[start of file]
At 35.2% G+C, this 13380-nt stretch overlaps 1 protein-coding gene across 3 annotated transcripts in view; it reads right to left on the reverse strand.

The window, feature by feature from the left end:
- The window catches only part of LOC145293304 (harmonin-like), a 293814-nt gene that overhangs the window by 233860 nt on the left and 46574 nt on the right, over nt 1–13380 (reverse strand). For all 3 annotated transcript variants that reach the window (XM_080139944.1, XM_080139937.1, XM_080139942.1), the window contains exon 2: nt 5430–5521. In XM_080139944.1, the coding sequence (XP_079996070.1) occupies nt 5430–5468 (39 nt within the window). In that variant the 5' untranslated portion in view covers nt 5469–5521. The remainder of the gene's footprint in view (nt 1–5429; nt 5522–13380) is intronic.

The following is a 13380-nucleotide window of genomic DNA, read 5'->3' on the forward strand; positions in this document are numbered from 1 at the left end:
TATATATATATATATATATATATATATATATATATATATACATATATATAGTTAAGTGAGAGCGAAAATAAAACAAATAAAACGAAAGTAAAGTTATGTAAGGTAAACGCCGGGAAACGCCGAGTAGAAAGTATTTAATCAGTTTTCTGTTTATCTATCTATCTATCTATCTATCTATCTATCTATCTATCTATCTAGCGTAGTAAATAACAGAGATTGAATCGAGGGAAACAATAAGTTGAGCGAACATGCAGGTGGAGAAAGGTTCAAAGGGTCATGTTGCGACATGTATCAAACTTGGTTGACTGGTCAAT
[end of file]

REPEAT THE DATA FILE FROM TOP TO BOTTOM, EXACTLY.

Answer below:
At 35.2% G+C, this 13380-nt stretch overlaps 1 protein-coding gene across 3 annotated transcripts in view; it reads right to left on the reverse strand.

The window, feature by feature from the left end:
- The window catches only part of LOC145293304 (harmonin-like), a 293814-nt gene that overhangs the window by 233860 nt on the left and 46574 nt on the right, over nt 1–13380 (reverse strand). For all 3 annotated transcript variants that reach the window (XM_080139944.1, XM_080139937.1, XM_080139942.1), the window contains exon 2: nt 5430–5521. In XM_080139944.1, the coding sequence (XP_079996070.1) occupies nt 5430–5468 (39 nt within the window). In that variant the 5' untranslated portion in view covers nt 5469–5521. The remainder of the gene's footprint in view (nt 1–5429; nt 5522–13380) is intronic.

The following is a 13380-nucleotide window of genomic DNA, read 5'->3' on the forward strand; positions in this document are numbered from 1 at the left end:
TATATATATATATATATATATATATATATATATATATATACATATATATAGTTAAGTGAGAGCGAAAATAAAACAAATAAAACGAAAGTAAAGTTATGTAAGGTAAACGCCGGGAAACGCCGAGTAGAAAGTATTTAATCAGTTTTCTGTTTATCTATCTATCTATCTATCTATCTATCTATCTATCTATCTATCTAGCGTAGTAAATAACAGAGATTGAATCGAGGGAAACAATAAGTTGAGCGAACATGCAGGTGGAGAAAGGTTCAAAGGGTCATGTTGCGACATGTATCAAACTTGGTTGACTGGTCAAT